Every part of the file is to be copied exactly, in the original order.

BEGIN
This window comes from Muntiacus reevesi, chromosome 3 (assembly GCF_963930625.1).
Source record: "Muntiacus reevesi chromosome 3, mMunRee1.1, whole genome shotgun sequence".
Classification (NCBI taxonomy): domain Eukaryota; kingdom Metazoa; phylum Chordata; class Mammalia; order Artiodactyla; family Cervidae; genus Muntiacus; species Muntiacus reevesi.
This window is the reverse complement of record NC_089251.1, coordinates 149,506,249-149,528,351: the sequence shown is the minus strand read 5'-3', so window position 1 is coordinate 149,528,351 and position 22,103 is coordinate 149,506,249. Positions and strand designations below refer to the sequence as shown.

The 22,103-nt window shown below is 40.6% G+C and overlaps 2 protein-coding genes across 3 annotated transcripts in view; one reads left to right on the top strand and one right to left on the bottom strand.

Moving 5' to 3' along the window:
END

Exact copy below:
This window comes from Muntiacus reevesi, chromosome 3 (assembly GCF_963930625.1).
Source record: "Muntiacus reevesi chromosome 3, mMunRee1.1, whole genome shotgun sequence".
Classification (NCBI taxonomy): domain Eukaryota; kingdom Metazoa; phylum Chordata; class Mammalia; order Artiodactyla; family Cervidae; genus Muntiacus; species Muntiacus reevesi.
This window is the reverse complement of record NC_089251.1, coordinates 149,506,249-149,528,351: the sequence shown is the minus strand read 5'-3', so window position 1 is coordinate 149,528,351 and position 22,103 is coordinate 149,506,249. Positions and strand designations below refer to the sequence as shown.

The 22,103-nt window shown below is 40.6% G+C and overlaps 2 protein-coding genes across 3 annotated transcripts in view; one reads left to right on the top strand and one right to left on the bottom strand.

Moving 5' to 3' along the window: